Allergy Symptoms (itchy eyes, nasal congestion, sneezing), Asthma, Rhinitis
Patient Specific Allergens (Inhalants (Dust Mites, Cat, Dog, etc.), Pollens (Trees, Grasses, Weeds), Moulds) suspended in 50% glycerin…1:100v/v
This formula is designed to increase the immunity of patient specific allergens. The extra strength concentration will be used for maintenance.
Sublingual Immunotherapy (SLIT) is an alternative way to treat allergies without injections and is well-suited to the needle phobic, children, travelers and the elderly. An allergist gives a patient very small doses of an allergen sublingually to boost tolerance to the substance and reduce symptoms.
Currently, the only forms of SLIT approved by the US FDA are tablets for ragweed and grass pollen. The safety and efficacy of sublingual allergy liquid solutions are still being established by the FDA, and they are only used off-label in the United States. In Canada, off-label SLIT is commonly used in naturopathic medical practice and this form of therapy is being quickly accepted by traditional allopathic medical doctors.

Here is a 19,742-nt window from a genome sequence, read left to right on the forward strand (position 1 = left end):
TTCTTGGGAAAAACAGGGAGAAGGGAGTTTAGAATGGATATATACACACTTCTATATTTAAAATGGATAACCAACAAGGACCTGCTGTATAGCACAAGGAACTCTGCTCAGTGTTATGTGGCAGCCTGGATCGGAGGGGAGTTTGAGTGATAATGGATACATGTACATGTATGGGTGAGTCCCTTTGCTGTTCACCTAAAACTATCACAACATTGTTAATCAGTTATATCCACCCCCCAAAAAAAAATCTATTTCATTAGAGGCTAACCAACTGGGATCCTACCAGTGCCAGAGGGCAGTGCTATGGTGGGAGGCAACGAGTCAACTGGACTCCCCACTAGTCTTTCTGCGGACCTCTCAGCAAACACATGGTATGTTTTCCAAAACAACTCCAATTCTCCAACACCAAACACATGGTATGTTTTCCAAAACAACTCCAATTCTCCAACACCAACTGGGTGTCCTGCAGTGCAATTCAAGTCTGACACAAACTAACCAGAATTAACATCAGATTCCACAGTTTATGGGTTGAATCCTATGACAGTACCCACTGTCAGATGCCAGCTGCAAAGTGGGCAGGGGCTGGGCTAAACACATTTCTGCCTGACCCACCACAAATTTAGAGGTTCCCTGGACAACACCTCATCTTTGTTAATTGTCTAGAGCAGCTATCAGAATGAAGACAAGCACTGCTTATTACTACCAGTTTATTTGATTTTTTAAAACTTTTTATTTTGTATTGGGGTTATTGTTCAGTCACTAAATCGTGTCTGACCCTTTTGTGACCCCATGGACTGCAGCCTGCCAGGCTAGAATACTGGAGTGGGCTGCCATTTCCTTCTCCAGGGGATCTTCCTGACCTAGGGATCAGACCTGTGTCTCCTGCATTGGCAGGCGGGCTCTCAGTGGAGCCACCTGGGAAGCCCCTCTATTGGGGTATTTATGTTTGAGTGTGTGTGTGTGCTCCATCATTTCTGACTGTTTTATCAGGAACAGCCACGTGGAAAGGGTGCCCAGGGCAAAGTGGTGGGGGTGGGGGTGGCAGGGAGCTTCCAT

2-4 drops per day (each drop is 0.05mL)
The most common reaction is itching in the mouth. This may happen immediately or several hours after the treatment and may last up to 24 hours. In some cases especially in the Build-up Phase, symptoms may include increased allergy reactions such as sneezing or nasal congestion. These local reactions at injection sites and transient increases in symptoms during the Build-up Phase are not considered serious.
Serious reactions to SLIT are extremely rare. When they do occur, they require immediate medical attention. Symptoms of an anaphylactic reaction can include swelling in the throat, wheezing or tightness in the chest, nausea and dizziness. Most serious reactions develop within 30 minutes of the allergy treatment. For some high risk patients such as those with a history of severe asthma, or previous severe non-anaphylactic reactions to immunotherapy, it may be necessary to have an Epipen® at home.
Do not take with Beta Blockers
Current Status of Sublingual Immunotherapy in the U.S., Michael S. Blaiss, MD Clinical Professor of Pediatrics and Medicine University of Tennessee Health Science Center Memphis, Tennessee
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